Updated from 1:23 p.m. EST
Delta Air Lines
fired a bold salvo earlier this year at both traditional network rivals and low-cost upstarts with a sweeping fare restructuring.
But given the airline's already precarious financial position -- combined with oil's recent surge back to near-record highs -- Delta simply may have shot itself in the foot.
The nation's No. 3 airline launched Simplifares in January, touting it as a way to win back customers who flocked to low-cost carriers such as
out of frustration with network airlines' more complex fare structures and higher maximum fares.
The program slashed fares by as much as 50% and capped domestic tickets at $499 one-way for economy and $599 one-way for first class. The airline said Simplifares would provide long-term benefits by stimulating traffic but acknowledged it would have an initial negative impact on operating results. With fuel prices on the rise again, it now appears poorly timed.
"When they initiated Simplifares, I don't think they expected oil prices to go back up to $55 a barrel," said Helane Becker, airline analyst at the Benchmark Co., a New York-based brokerage. (Benchmark neither does nor seeks to do business with companies its analysts cover.)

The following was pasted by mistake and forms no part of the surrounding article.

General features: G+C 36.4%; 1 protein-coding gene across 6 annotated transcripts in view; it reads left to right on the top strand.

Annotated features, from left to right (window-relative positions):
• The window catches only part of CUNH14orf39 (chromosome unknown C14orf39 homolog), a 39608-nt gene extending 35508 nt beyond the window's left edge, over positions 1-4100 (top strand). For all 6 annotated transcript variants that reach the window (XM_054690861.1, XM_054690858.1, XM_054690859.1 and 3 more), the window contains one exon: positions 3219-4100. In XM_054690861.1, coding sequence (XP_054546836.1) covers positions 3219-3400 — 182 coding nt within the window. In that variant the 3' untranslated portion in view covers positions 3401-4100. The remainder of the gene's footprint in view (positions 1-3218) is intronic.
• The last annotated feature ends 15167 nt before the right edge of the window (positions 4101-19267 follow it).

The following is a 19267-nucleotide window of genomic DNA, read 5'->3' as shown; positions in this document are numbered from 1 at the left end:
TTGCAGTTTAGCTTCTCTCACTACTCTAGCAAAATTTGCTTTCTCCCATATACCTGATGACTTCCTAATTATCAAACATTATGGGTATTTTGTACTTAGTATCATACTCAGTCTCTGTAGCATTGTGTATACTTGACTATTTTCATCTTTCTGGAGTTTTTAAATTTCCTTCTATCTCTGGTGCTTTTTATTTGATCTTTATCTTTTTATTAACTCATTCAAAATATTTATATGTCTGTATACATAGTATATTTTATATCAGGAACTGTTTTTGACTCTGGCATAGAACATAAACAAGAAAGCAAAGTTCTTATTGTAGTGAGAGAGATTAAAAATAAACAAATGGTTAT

After moderating somewhat from last October's all-time highs above $55 a barrel, crude oil futures have rallied again in recent weeks. On Wednesday, they hit $55.65, just 2 cents shy of the record intraday high.
Delta cited high fuel costs as one of the factors behind the profit and liquidity warning that it gave on Thursday and that sent its shares tumbling.
In its annual 10-K filing with the
Securities and Exchange Commission
, Delta said: "As we transition to a lower cost structure, we continue to face significant challenges due to low passenger mile yields, historically high fuel prices and other cost pressures related to interest expense and pension and related expense. Accordingly, we believe that we will record a substantial net loss in 2005, and that our cash flows from operations will not be sufficient to meet all of our liquidity needs for that period."
Also in the filing, Delta acknowledged its business plan assumes average 2005 jet fuel prices substantially lower than what crude oil futures currently imply. The airline's assumption is for an average of $1.22 a gallon, with each 1-cent increase in the average price increasing the airline's liquidity needs by $25 million a year.
Current oil prices also suggest Delta is paying significantly more than $1.22 a gallon for jet fuel. The airline paid an average of $1.42 a gallon for jet fuel in the fourth quarter, when crude oil hit record highs. With crude again near those levels, Delta's fuel costs are above expectations, noted Brian Hayward, senior equity analyst at Zack's Investment Research.
"If fuel prices stay where they are, they're 20 cents a gallon off what they expected," Hayward said. "With 20/20 hindsight, Simplifares was ill-timed, because I think when they did it, they didn't expect that recent (crude) squeeze." (Hayward owns no stock in companies he covers, and Zack's does no business with companies its analysts cover.)